Petroleum coke usable in the method of the invention can be obtained as a by-product from the two current coking processes: (1) delayed coking, and (2) fluid coking. The by-product of delayed coking process is generally not in particulate form and therefore must be processed to reduce it to particles of the proper size distribution. This can be done by grinding techniques well known in the art.

The petroleum coke by-product of the fluid coking process is referred to as fluid coke. Because of its particulate form as discharged from the refinery, this material can be more economically adapted to the contemplated service than the coke produced by the delayed coking process. For this reason, fluid coke is a preferred material in the practice of the present invention. In the fluid coking process, coke is continuously withdrawn from the coking system in order to keep the solids content of the system at a constant level. The particle size of the coke discharged from the fluid coking system generally ranges from about 50 mesh to less than 400 mesh size. This aggregate material is generally passed through cyclone separators for segregating the fines from the larger particles. The bulk of the material, in the size range from about 50 to 200 mesh and the fines are then conveyed to separate storage locations. Although the purpose for separating the fines from the bulk material is to improve the ease of handling the bulk material, it has been found that the size distribution of the fines is such to permit the use of the material as a fluid loss control additive in fracturing operations. The fact that these fines can be used with a minimum of preparation expenses results in extremely low priced additive, particularly when compared to the cost of the commercially available fluid loss control additives.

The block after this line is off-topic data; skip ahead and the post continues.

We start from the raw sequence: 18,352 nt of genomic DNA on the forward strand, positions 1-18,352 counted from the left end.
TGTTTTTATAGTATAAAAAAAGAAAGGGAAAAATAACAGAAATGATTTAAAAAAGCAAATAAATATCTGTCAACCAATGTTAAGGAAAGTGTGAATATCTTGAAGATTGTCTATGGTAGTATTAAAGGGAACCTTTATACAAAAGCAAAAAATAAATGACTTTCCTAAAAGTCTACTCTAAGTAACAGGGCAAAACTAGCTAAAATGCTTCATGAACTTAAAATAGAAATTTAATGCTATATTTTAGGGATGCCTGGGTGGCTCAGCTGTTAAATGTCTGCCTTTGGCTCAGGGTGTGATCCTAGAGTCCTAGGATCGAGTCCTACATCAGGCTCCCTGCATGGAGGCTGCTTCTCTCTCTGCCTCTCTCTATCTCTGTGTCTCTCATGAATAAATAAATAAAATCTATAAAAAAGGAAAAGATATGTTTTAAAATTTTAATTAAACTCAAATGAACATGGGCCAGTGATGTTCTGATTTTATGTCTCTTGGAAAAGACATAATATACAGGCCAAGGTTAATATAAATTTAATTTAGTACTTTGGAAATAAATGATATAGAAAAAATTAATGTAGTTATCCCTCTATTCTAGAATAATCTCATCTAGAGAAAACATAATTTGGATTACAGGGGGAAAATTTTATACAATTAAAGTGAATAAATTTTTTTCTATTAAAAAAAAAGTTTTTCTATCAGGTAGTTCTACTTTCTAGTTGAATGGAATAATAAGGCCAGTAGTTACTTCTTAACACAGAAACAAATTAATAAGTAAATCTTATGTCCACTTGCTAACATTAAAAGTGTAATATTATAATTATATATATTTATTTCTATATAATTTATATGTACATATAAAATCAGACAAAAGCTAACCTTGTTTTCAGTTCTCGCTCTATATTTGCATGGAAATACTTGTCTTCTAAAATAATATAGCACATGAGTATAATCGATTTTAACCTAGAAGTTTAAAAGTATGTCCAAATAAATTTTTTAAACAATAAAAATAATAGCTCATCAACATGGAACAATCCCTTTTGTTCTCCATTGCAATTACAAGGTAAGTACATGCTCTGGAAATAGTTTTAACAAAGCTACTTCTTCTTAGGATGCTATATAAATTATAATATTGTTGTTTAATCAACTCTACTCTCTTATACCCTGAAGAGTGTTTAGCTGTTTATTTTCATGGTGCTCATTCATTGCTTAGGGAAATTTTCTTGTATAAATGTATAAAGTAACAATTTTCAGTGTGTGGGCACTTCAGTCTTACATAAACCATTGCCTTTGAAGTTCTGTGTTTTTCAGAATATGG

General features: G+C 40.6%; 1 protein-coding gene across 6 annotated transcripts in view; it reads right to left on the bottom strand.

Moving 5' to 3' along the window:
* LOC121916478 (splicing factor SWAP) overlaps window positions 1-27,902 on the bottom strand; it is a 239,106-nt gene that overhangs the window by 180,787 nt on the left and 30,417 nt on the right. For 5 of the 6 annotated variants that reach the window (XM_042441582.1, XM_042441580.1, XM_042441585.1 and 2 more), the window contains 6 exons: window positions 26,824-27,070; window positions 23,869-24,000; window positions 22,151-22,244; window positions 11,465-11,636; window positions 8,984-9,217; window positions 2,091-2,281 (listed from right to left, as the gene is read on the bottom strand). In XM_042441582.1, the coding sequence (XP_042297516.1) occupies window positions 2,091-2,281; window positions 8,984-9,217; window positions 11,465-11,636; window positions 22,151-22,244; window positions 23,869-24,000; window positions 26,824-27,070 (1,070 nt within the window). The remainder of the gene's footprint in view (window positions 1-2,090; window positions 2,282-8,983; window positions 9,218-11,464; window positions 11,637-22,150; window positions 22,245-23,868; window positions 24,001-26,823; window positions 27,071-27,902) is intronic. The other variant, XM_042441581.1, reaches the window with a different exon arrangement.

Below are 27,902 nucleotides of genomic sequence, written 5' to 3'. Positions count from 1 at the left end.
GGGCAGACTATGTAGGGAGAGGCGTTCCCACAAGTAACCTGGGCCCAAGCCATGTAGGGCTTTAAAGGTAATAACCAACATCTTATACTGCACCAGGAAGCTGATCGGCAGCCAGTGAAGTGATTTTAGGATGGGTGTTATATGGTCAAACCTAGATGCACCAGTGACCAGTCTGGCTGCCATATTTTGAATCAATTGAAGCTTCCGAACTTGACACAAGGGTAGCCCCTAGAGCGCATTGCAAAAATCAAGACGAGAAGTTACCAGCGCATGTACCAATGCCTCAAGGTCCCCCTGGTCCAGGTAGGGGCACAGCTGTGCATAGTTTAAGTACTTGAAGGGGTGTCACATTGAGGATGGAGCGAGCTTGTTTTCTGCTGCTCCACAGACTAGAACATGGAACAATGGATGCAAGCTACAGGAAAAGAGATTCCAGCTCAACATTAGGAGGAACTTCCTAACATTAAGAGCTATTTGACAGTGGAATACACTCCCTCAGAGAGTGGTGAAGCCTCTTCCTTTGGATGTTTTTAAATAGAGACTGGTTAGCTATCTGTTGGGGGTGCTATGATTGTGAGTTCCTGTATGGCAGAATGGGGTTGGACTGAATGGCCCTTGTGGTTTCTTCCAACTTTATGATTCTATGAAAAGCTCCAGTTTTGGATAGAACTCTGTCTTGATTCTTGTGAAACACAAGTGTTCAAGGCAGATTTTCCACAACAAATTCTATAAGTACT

The bulk material, that is the material free of the fines, can also be used as a fluid loss control additive with a minimum of processing. A sample of the bulk fluid coke exhibited the following properties:

Particle density, grams per cubic centimeter: 1.3